Along with such solutions, benchmarking and consolidating regional effort are also needed, given the highly transboundary impact of biodiversity losses in the region. The Association of Southeast Asian Nations (ASEAN), in keeping with its core tenet of centrality, issued a joint statement to COP15 following the Global Biodiversity Framework agreement reiterating its commitment to collectively enhancing transboundary co-operation and strengthening capacity while also calling for CBD parties to mainstream biodiversity across various industries, scale up actions to build capacity, and provide resources to help developing countries implement their NBSAPs. Working closely with external partners such as the EU, the Republic of Korea, and Deutsche Gesellschaft für Internationale Zusammenarbeit (GIZ), the German development agency, ASEAN serves as a key node in capacity building in the region.
Meeting the GBF targets will take a concerted effort – particularly in a region that is in urgent need of technical, financial, and infrastructural capacity. In 2022, Canada pledged C$350 million to support conservation efforts in developing countries. This is in addition to the C$5.3-billion commitment to international climate finance made in 2021. In providing international environmental assistance, Canada applies a nature-positive screen to all project proposals. The private sector has similarly been increasingly active in advancing sustainable finance. Aside from providing a blended finance approach, Canada can support Southeast Asia’s environmental transition via its technical strengths in carbon capture, sustainable engineering, and nature-based solutions.
Through the CBD and the GEF, Canada has been engaging with Southeast Asia via the G7 and other bilateral initiatives. ASEAN member states collectively, in 2021, represented Canada’s fourth-largest trading partner. The Canada-ASEAN free trade agreement currently under negotiation presents another opportunity to facilitate the region’s low-carbon nature-positive transition through an exchange of technical and financial capacity in sustainable infrastructure and trade of low-carbon goods and services. Strengthening academic exchanges is also crucial to meeting the capacity gaps in implementing and measuring GBF targets. Facilitating business-to-business partnerships could also facilitate improved green technology transfer.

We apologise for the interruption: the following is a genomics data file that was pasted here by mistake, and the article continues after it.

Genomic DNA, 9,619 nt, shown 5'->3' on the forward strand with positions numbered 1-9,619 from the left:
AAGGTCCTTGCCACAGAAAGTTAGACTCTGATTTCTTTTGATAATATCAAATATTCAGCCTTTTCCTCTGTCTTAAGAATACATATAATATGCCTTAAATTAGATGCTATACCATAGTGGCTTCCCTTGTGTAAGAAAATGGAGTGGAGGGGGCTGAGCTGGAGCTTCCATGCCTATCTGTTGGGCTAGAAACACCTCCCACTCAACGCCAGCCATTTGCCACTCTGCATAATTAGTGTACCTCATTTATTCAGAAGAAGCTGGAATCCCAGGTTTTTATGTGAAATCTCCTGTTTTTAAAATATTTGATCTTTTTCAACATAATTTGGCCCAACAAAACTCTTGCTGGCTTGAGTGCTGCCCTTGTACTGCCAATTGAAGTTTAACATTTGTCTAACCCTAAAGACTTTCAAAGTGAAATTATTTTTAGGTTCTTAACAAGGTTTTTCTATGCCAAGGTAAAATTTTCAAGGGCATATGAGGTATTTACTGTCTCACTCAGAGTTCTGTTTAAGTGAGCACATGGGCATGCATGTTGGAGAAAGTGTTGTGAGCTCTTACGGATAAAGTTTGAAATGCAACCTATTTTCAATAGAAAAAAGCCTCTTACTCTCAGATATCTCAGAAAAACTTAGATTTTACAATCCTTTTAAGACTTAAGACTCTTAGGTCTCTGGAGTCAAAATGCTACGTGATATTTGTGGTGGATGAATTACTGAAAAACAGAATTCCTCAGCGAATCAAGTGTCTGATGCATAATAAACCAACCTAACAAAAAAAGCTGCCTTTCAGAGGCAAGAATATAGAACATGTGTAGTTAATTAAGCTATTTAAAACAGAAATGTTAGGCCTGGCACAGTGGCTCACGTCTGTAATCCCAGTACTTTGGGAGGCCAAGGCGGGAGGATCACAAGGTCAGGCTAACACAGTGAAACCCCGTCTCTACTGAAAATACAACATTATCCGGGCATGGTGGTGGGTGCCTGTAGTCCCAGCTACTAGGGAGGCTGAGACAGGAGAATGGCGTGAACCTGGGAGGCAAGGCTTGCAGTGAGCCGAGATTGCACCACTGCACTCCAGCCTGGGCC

As noted during the Global Biodiversity Framework negotiations in Montreal, targets must be measurable. Aichi, the GBF’s unsuccessful forerunner, was aspirational at best and lacked the financing for developing countries to implement their national strategies. Unless lessons were learned from Aichi, given some of the vague language and the non-binding nature of the GBF, it too might be in danger of going unfulfilled. However, hope lies with the increasing recognition of how interwoven and urgent climate and biodiversity issues are, as observed with yet another landmark conservation agreement – the legally binding UN High Seas Treaty reached in March 2023 by 193 countries seeking to protect 30 per cent of the marine areas beyond national jurisdiction. The treaty, which has the potential to catalyze actions needed to meet the GBF targets, will impact shipping lanes and commercial fisheries, especially in Asia, where more than half of the world’s commercial fishing occurs. The risks associated with inaction on Southeast Asia’s biodiversity are monumental. There are opportunities, however, to effectively mitigate these risks using a nature-positive approach.